Eliza Hassall

Eliza Marsden Hassall (1834-1917), superintendent of the Marsden Training Home, was born at 'Denbigh', Cobbitty, New South Wales, on 2 November 1834, the seventh of eight children of Anne (a daughter of Rev. Samuel Marsden), and Thomas Hassall, farmer, grazier and clergyman. She was taught by an 'excellent' governess and her brothers' tutor. She learnt also the art of needlepoint; a lace collar, a birthday gift to her mother made by Eliza and her sisters, is held by the Royal Australian Historical Society.

'Denbigh' had a large resident labour force. Eliza's letters reveal an intelligent interest in the management of the estate: she wrote to her brother about sheep and horses, crops, servants' meals and Aborigines. Her father, 'the galloping parson', bred horses and there were always sufficient for a picnic party of 20. Eliza shared the genteel lifestyle of well-established pioneering families. Her father, a strict Evangelical of the Clapham Sect tradition, was interested in practical religion rather than theology. He wrote of her (aged 21): 'Dear Eliza is a great assistance - she takes up things so earnestly'.

Thomas suffered in the 1840s depression. He was a shareholder in the Bank of Australia which failed, and he was forced to sell several properties. Eliza was the only daughter not to marry. After her father died in 1868 she moved to Parramatta, caring for her mother until her death in June 1885, and doing parish work at St John's. It was said of Eliza that it was a 'pleasure to listen to her conversing on spiritual and intellectual topics'. She founded the first Australian Scripture Union in 1880, acting as secretary for many years. By 1889 the Union claimed 1200 members.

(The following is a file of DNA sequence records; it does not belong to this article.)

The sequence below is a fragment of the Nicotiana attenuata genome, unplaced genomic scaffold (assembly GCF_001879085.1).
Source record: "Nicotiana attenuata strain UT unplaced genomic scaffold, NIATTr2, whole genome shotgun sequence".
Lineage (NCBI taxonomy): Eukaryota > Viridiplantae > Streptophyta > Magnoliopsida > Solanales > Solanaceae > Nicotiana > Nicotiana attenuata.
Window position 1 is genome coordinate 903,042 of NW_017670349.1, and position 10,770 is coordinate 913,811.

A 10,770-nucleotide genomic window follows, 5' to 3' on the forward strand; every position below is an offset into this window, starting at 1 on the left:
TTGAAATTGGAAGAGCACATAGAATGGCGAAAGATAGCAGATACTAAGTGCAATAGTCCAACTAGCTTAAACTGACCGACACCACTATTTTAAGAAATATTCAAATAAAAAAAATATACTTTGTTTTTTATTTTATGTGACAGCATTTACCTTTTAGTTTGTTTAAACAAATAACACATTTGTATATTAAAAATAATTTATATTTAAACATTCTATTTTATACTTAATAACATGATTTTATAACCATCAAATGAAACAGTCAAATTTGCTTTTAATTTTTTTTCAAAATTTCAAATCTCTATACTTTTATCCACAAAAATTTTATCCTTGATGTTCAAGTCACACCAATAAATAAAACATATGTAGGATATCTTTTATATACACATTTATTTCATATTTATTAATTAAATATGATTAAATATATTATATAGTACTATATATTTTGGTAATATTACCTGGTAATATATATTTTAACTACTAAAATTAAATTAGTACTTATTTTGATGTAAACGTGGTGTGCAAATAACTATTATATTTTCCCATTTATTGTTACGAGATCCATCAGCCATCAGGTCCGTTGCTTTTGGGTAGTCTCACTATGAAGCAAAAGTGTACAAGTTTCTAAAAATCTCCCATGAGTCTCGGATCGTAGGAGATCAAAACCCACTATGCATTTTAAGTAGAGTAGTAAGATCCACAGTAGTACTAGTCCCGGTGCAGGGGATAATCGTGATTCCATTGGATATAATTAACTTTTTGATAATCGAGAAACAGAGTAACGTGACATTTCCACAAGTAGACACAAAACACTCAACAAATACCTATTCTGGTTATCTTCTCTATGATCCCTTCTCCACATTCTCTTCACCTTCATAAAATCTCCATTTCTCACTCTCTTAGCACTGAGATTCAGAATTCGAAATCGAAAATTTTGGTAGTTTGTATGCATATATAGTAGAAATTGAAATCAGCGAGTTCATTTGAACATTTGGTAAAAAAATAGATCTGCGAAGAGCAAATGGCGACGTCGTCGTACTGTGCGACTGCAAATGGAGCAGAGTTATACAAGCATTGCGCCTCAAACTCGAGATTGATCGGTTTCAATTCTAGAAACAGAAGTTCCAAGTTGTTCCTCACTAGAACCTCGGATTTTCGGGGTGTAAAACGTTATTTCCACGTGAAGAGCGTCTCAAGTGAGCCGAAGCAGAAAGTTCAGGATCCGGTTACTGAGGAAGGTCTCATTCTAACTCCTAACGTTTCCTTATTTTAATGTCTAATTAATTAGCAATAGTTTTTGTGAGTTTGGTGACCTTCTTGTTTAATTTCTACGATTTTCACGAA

Responding to an appeal from the Church Missionary Society in 1892, Eliza offered 'Cluden', at Ashfield (where she was then living), as a training home for women missionaries. The Marsden Training Home opened in 1893 and her offer to serve as voluntary superintendent was accepted. Candidates received lectures from the clergy and under Eliza's supervision studied the Acts of the Apostles, the Book of Revelation, other Bible readings and missionary geography. The first student was her niece, Amy Isabel Oxley, who went to China in 1896 as an accredited missionary and there established a home for blind boys. In response to demand, Eliza added two rooms to her home, enabling it to accommodate seven women. As president of the ladies' committee she organised fundraising activities, and in 1898 larger premises were leased. A Missionary Loan Exhibition in 1899, was a conspicuous success. She was awarded the distinction of honorary life membership of the Church Missionary Society, London.

Advancing age led to her retirement and the closure of Marsden Training Home in 1903. The Diocesan Deaconess Institute at Newtown took over the training of women candidates. Eliza died on 26 December 1917. She was buried in the churchyard at Cobbitty where she had worshipped and had been encouraged to foster in her own life the inheritance of practical mission activity.

Winifred Ward